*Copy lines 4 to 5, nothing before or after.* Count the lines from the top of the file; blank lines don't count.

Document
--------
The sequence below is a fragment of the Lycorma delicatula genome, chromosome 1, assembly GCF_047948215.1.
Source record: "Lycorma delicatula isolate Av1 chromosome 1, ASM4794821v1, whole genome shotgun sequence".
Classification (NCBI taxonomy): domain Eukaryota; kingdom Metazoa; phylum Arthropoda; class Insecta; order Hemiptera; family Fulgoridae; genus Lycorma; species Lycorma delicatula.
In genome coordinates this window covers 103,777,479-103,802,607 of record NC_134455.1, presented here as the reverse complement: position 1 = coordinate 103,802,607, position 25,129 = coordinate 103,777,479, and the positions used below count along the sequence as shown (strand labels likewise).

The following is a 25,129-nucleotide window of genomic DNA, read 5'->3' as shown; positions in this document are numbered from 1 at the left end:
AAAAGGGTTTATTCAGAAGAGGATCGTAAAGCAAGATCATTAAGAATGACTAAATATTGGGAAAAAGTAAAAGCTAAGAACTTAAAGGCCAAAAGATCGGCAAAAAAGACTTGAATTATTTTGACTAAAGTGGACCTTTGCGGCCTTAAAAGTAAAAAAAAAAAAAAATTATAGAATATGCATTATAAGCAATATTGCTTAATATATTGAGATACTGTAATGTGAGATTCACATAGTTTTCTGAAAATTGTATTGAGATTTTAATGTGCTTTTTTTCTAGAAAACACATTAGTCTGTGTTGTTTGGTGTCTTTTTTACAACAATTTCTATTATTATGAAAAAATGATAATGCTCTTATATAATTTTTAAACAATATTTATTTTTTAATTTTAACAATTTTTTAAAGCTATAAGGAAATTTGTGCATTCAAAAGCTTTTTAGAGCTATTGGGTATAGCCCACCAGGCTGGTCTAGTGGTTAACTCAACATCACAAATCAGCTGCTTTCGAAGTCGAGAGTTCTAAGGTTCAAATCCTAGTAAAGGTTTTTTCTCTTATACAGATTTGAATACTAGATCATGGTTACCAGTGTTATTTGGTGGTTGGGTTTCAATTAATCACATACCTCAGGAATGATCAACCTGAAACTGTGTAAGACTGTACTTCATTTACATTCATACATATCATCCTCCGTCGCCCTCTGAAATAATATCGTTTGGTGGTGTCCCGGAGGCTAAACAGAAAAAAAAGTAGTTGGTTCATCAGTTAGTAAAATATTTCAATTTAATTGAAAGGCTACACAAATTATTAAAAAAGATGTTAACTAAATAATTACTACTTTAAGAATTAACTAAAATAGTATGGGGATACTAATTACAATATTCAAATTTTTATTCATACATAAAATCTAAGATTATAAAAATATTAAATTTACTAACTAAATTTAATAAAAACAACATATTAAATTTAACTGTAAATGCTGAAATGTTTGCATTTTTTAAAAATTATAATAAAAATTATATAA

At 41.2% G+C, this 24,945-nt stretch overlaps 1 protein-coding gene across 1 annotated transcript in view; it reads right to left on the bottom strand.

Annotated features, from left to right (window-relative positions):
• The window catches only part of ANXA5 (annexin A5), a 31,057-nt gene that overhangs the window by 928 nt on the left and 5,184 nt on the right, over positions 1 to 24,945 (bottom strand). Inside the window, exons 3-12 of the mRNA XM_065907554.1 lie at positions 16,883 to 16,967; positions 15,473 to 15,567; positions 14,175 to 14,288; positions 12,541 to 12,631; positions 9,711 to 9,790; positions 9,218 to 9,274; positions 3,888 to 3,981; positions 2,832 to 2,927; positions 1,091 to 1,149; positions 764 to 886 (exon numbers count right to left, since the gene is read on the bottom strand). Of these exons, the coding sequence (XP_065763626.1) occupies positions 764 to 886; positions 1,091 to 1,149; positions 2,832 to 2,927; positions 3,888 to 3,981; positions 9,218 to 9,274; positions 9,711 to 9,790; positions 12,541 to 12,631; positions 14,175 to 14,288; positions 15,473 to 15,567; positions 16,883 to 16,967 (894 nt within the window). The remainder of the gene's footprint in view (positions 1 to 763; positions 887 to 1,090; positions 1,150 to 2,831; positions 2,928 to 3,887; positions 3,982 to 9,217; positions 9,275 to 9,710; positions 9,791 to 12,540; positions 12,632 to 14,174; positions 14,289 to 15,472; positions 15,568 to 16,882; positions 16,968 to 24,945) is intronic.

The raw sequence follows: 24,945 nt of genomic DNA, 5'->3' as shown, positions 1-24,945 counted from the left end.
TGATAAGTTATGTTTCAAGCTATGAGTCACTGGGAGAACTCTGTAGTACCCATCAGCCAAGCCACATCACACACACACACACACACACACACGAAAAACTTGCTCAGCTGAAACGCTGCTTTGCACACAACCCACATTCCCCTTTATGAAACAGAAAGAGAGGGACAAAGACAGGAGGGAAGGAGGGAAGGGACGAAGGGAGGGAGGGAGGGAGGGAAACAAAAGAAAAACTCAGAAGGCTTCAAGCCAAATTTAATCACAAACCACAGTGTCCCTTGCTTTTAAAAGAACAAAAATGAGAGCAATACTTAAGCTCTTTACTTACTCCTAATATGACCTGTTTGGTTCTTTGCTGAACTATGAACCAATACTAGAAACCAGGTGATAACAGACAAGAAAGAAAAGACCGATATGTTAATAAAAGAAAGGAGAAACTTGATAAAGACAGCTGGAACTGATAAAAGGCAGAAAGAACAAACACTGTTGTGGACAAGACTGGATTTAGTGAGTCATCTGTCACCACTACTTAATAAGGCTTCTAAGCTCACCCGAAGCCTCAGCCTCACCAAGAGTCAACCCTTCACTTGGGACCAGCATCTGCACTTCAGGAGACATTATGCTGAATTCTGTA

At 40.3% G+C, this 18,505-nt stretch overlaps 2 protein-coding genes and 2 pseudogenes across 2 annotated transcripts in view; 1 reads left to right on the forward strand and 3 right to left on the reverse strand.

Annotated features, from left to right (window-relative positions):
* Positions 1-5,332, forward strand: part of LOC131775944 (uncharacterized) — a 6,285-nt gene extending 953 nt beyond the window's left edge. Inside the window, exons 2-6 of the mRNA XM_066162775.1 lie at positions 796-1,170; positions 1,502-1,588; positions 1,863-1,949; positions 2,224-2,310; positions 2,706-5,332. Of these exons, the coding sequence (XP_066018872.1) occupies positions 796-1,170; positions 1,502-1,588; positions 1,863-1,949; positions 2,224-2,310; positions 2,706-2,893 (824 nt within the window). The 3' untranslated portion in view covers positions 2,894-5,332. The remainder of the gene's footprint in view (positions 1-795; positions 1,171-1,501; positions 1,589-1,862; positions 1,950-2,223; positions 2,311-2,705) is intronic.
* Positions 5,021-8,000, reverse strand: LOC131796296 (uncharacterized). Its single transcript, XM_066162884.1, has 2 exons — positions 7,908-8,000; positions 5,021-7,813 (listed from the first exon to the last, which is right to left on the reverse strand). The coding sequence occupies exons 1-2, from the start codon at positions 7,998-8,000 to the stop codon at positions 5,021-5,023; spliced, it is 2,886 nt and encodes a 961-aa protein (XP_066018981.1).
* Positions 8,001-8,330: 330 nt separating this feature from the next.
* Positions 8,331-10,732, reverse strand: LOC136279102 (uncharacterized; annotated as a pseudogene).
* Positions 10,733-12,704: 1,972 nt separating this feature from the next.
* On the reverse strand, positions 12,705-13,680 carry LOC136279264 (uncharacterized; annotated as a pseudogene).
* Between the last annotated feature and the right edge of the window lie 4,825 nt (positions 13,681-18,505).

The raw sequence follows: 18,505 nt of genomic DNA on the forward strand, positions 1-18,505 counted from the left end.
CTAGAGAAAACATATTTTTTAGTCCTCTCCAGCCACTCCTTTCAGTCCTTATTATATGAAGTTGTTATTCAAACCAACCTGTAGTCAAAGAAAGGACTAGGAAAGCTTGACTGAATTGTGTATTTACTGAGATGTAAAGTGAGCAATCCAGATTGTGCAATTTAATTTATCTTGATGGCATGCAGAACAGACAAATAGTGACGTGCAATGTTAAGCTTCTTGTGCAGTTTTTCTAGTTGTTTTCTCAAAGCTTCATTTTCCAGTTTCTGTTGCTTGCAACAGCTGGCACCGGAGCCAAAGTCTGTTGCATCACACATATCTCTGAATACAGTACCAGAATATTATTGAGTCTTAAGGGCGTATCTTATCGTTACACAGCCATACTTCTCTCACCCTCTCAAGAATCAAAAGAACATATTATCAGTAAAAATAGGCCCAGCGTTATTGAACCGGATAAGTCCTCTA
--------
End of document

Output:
In genome coordinates this window covers 103,777,479-103,802,607 of record NC_134455.1, presented here as the reverse complement: position 1 = coordinate 103,802,607, position 25,129 = coordinate 103,777,479, and the positions used below count along the sequence as shown (strand labels likewise).

The following is a 25,129-nucleotide window of genomic DNA, read 5'->3' as shown; positions in this document are numbered from 1 at the left end: